The rapidly growing sector of telehealth promotes patient inclusion and overcomes accessibility challenges. While visiting a doctor virtually is convenient, saves time, and reduces the risk of infections, it also raises data privacy concerns.

More precision – fewer errors 

Hospital managers seek solutions that could reduce medical and administrative errors in the day-to-day activities of the hospital. Applied in healthcare, machine learning techniques have the potential to offer personalised treatments and monitoring with lower error rates than traditional medicine. 

Furthermore, pharmaceutical and biotech firms would also welcome solutions that lead to a reduction of time and errors in the discovery of new molecules. Some startups already claim to offer AI solutions that decrease the process from three years to a couple of months, reducing funds from two to ten times, but this is too, yet to be available on a wider industry level.

Where does AI come to a halt then?

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Despite the increasing number of headlines, articles, and use cases reporting on innovative AI methods applied to healthcare, routine clinical use and standard of care are still scarce.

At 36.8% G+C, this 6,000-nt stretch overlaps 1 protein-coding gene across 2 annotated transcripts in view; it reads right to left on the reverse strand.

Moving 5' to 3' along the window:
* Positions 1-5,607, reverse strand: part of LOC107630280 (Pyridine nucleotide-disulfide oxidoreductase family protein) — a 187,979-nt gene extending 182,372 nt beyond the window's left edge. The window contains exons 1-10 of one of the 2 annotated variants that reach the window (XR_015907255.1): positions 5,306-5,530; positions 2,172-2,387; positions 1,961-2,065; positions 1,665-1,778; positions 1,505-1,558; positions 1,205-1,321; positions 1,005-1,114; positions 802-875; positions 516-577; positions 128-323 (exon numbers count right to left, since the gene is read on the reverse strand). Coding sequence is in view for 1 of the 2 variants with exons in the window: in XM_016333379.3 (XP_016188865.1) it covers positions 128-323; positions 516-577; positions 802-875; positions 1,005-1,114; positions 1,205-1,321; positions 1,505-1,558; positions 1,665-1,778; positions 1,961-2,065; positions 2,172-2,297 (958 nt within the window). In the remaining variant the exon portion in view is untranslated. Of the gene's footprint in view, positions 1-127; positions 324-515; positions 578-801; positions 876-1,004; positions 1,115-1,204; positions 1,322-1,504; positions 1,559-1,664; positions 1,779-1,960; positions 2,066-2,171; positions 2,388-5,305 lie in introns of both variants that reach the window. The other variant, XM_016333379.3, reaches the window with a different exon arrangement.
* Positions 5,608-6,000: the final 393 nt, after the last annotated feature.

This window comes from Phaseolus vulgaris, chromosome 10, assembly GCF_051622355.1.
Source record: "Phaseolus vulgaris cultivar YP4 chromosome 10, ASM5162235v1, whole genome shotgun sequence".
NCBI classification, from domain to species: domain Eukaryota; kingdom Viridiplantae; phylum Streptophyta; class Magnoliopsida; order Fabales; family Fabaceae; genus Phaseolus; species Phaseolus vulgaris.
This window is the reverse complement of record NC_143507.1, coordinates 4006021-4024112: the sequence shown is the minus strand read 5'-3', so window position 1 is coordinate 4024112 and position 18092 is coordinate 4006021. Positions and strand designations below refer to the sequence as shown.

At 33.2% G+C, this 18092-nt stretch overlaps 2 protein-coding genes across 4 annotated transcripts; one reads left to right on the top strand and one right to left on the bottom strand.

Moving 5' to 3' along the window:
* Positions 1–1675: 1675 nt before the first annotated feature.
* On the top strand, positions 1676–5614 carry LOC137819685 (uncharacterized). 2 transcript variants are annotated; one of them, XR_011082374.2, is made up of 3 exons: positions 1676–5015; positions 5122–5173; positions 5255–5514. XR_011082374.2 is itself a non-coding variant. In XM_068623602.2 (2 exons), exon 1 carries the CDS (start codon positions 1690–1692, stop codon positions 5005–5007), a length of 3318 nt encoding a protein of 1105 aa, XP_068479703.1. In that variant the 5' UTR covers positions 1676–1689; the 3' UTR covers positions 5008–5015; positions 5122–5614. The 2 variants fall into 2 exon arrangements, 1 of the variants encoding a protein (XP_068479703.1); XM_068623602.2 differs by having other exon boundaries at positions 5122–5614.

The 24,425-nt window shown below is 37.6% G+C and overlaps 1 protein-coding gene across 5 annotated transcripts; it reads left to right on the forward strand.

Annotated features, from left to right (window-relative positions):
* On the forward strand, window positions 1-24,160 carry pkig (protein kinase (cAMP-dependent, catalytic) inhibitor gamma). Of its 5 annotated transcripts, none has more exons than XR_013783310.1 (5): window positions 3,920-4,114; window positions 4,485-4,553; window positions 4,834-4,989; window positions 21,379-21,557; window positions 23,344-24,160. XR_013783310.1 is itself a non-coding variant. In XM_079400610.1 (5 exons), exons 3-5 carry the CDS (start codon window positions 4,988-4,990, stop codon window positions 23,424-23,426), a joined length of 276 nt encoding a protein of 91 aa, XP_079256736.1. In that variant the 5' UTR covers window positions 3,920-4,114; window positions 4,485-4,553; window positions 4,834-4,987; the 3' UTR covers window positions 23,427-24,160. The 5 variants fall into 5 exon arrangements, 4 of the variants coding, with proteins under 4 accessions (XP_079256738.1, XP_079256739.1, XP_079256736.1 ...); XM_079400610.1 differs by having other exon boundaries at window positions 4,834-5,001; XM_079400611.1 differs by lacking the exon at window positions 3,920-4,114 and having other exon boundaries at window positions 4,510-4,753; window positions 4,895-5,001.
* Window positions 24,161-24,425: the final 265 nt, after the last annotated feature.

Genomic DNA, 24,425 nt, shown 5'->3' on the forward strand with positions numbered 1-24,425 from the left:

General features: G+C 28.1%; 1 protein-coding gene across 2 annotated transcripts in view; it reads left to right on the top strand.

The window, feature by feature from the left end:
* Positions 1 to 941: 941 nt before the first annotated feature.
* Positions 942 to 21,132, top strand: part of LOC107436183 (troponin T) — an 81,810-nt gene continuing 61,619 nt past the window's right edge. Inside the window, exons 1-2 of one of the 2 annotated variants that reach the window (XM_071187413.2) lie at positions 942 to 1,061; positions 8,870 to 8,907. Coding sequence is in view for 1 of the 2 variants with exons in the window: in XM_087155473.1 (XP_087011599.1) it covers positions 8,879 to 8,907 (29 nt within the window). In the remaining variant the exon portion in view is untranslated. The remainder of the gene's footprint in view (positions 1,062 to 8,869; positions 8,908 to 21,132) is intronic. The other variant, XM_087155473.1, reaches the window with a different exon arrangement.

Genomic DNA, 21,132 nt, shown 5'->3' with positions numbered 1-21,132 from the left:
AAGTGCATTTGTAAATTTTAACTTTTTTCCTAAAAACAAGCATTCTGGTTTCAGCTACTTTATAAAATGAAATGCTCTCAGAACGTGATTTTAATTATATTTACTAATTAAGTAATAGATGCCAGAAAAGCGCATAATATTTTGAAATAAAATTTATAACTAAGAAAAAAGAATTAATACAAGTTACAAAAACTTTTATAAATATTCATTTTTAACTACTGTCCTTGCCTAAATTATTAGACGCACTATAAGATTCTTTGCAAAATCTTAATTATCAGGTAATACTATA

To scale an AI product from an MVP (minimum viable product), a series of steps must be followed that startups are well-aware of. However, innovations in healthcare – be it AI or not – have a different process. As it is a highly regulated and relatively conservative market, and the cost of error for innovations is higher, the evidence must be presented first that the product or service is safe. 

Although medical AI is a type of digital technology, it is vastly different from consumer-tech AI products. Therefore, it requires a unique business model. Innovators should rely on the biotech business model. This sits the closest to an AI-enabled medical solution regarding regulatory and marketing burdens.

Regulatory and clinical requirements difficult to meet

Moreover, the product must also be proved to enhance treatment outcomes or decrease costs. In the case of accepting it as a standard of care. Further regulatory and clinical requirements also need to be met to make the product available for everyday medical use.